But, Mr. Chin said, Mr. Najib’s political boost might not last long. When he announced the deal earlyTuesday morning, Mr. Najib predicted that the bodies of Malaysians would be in their families’ hands by the end of Ramadan, which in Malaysia will be Sunday. But Dutch and Australian officials now say that it could take weeks or months to identify the remains, which are first being flown to a laboratory in the Netherlands.

MH17 Crash Site2

“Now he’s smelling like roses, but I suspect it’ll end in tears,” Mr. Chin said of Mr. Najib.The Prime Minister sharpened his criticism of the initial difficulties in recovering the bodies and data recorders in a speech to Parliament on Wednesday, but he continued to refrain from assigning blame for the downing of the aircraft.

For Mr. Najib, the loss of a second Malaysia Airlines jet in less than five months is an ordeal that began when he received a call at his Kuala Lumpur home late last Thursday telling him that Flight MH 17 had disappeared from radar. The person who was with him for much of that night, and who spoke on the condition of anonymity because of a ban on commenting publicly about the Prime Minister’s private activities, said that Mr. Najib immediately summoned officials to meet him at an emergency response center at the capital’s airport.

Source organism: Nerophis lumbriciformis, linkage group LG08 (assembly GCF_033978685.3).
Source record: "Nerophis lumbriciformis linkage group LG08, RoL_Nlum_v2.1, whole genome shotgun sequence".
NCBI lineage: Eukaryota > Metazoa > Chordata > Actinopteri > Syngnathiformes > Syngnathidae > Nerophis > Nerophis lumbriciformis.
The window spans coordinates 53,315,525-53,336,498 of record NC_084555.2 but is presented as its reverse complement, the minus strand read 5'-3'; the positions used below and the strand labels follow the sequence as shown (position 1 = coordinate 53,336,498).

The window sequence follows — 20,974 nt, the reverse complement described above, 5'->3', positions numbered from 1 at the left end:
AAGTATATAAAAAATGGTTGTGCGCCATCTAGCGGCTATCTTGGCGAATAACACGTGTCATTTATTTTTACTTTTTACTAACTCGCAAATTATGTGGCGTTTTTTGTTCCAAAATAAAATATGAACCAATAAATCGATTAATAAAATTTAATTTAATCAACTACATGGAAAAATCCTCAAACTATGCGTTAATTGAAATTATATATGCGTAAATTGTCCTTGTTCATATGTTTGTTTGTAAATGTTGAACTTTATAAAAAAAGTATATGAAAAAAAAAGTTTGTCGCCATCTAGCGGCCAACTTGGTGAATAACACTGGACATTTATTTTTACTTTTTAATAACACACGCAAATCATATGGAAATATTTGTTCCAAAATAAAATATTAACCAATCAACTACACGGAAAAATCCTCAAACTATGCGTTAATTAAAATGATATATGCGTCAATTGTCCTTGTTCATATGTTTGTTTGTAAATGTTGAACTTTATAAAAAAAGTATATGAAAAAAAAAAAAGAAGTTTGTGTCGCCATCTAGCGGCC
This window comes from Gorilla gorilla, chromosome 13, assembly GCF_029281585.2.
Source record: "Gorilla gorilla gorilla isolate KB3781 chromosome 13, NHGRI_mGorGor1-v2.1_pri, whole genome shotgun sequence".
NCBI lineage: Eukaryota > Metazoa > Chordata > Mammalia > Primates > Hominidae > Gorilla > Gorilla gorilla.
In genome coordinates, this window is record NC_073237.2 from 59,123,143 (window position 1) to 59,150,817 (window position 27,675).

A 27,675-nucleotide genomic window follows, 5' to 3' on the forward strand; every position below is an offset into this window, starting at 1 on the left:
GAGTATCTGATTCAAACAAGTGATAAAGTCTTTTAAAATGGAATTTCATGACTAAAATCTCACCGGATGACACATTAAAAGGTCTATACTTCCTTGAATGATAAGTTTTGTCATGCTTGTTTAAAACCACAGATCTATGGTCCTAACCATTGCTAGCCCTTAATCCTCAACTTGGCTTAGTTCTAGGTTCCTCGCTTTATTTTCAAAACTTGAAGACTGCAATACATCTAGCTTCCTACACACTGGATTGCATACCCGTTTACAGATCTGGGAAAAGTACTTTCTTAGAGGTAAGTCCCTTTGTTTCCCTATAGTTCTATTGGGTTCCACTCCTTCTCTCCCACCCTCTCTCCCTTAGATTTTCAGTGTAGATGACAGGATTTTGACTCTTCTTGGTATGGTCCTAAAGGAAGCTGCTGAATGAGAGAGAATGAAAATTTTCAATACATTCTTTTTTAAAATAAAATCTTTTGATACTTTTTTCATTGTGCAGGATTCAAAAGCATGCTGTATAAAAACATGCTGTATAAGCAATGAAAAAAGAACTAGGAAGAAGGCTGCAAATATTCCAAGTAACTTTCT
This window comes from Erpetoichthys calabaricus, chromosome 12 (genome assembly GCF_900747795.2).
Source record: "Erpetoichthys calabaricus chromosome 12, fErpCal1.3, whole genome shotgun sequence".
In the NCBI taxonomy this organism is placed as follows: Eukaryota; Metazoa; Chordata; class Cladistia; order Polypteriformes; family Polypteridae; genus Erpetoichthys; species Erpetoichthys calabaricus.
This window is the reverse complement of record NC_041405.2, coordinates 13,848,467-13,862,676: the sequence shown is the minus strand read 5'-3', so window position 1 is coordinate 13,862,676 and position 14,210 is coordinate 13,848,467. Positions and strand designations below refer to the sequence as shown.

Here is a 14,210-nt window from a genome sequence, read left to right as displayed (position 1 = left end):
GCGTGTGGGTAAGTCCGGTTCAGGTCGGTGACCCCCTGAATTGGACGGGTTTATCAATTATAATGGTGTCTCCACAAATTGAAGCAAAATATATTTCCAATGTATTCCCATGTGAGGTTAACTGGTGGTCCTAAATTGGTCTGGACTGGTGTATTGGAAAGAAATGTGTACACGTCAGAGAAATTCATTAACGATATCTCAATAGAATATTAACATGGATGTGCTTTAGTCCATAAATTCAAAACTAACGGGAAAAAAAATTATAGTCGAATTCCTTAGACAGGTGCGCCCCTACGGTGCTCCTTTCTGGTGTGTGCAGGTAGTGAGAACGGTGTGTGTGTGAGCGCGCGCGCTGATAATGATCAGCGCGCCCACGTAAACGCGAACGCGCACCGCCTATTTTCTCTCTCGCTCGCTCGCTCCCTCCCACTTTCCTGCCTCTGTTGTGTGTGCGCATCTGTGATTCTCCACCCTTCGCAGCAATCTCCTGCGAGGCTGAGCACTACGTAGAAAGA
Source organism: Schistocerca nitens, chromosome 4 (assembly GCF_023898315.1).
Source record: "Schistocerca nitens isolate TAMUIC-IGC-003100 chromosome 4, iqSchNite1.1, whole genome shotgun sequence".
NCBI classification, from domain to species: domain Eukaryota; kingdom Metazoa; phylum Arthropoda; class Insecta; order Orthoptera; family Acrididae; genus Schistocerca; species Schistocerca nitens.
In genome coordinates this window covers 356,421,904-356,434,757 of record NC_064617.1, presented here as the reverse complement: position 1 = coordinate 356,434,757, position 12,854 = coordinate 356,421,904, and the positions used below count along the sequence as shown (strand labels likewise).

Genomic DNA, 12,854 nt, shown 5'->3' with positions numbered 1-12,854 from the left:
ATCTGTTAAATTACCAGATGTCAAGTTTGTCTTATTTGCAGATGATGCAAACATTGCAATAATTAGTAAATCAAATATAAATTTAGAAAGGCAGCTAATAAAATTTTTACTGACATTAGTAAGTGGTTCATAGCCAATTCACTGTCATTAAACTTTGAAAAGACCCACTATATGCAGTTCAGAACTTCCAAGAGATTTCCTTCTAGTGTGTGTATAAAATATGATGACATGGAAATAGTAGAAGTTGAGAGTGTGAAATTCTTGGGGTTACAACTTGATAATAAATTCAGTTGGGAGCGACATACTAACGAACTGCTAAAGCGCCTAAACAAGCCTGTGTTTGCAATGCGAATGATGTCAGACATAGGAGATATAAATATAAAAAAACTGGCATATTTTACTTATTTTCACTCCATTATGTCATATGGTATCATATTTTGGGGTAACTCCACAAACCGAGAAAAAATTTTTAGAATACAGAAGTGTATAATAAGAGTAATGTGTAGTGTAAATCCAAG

Airport guards outside the response center were not prepared for the appearance of the prime minister’s motorcade, with its escort of armed guards on motorcycles, and initially refused to let it pass, while they tried to check with superiors by telephone, the person said. The prime minister’s security detail cut the wait short by bodily lifting the guards and carrying them to the side of the road, and then pushing up the heavy gate blocking the entrance road.